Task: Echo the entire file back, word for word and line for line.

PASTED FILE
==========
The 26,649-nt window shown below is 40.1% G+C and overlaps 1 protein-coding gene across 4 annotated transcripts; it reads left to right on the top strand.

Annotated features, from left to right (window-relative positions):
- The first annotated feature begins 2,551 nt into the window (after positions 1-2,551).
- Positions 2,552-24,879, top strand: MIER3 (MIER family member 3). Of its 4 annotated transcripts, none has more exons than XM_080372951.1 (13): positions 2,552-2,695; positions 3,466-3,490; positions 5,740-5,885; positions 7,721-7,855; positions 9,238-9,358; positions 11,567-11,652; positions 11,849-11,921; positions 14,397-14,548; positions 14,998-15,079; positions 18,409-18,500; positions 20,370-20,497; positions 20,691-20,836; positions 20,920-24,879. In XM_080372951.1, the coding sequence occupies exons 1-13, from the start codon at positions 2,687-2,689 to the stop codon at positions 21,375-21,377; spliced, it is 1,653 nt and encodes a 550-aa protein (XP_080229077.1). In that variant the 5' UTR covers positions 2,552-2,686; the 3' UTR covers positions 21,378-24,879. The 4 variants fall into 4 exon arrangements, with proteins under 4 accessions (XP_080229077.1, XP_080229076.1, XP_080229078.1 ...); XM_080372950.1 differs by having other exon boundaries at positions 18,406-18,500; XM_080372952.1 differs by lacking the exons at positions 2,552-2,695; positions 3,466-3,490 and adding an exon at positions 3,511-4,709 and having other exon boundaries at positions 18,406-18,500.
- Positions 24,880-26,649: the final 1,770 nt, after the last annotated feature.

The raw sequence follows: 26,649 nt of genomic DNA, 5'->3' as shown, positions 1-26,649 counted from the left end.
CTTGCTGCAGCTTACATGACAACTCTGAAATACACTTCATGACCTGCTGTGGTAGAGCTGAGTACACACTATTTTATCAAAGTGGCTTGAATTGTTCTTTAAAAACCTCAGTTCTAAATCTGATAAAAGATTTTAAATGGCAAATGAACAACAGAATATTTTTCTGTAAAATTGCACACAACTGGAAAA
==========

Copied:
The 26,649-nt window shown below is 40.1% G+C and overlaps 1 protein-coding gene across 4 annotated transcripts; it reads left to right on the top strand.

Annotated features, from left to right (window-relative positions):
- The first annotated feature begins 2,551 nt into the window (after positions 1-2,551).
- Positions 2,552-24,879, top strand: MIER3 (MIER family member 3). Of its 4 annotated transcripts, none has more exons than XM_080372951.1 (13): positions 2,552-2,695; positions 3,466-3,490; positions 5,740-5,885; positions 7,721-7,855; positions 9,238-9,358; positions 11,567-11,652; positions 11,849-11,921; positions 14,397-14,548; positions 14,998-15,079; positions 18,409-18,500; positions 20,370-20,497; positions 20,691-20,836; positions 20,920-24,879. In XM_080372951.1, the coding sequence occupies exons 1-13, from the start codon at positions 2,687-2,689 to the stop codon at positions 21,375-21,377; spliced, it is 1,653 nt and encodes a 550-aa protein (XP_080229077.1). In that variant the 5' UTR covers positions 2,552-2,686; the 3' UTR covers positions 21,378-24,879. The 4 variants fall into 4 exon arrangements, with proteins under 4 accessions (XP_080229077.1, XP_080229076.1, XP_080229078.1 ...); XM_080372950.1 differs by having other exon boundaries at positions 18,406-18,500; XM_080372952.1 differs by lacking the exons at positions 2,552-2,695; positions 3,466-3,490 and adding an exon at positions 3,511-4,709 and having other exon boundaries at positions 18,406-18,500.
- Positions 24,880-26,649: the final 1,770 nt, after the last annotated feature.

The raw sequence follows: 26,649 nt of genomic DNA, 5'->3' as shown, positions 1-26,649 counted from the left end.
CTTGCTGCAGCTTACATGACAACTCTGAAATACACTTCATGACCTGCTGTGGTAGAGCTGAGTACACACTATTTTATCAAAGTGGCTTGAATTGTTCTTTAAAAACCTCAGTTCTAAATCTGATAAAAGATTTTAAATGGCAAATGAACAACAGAATATTTTTCTGTAAAATTGCACACAACTGGAAAA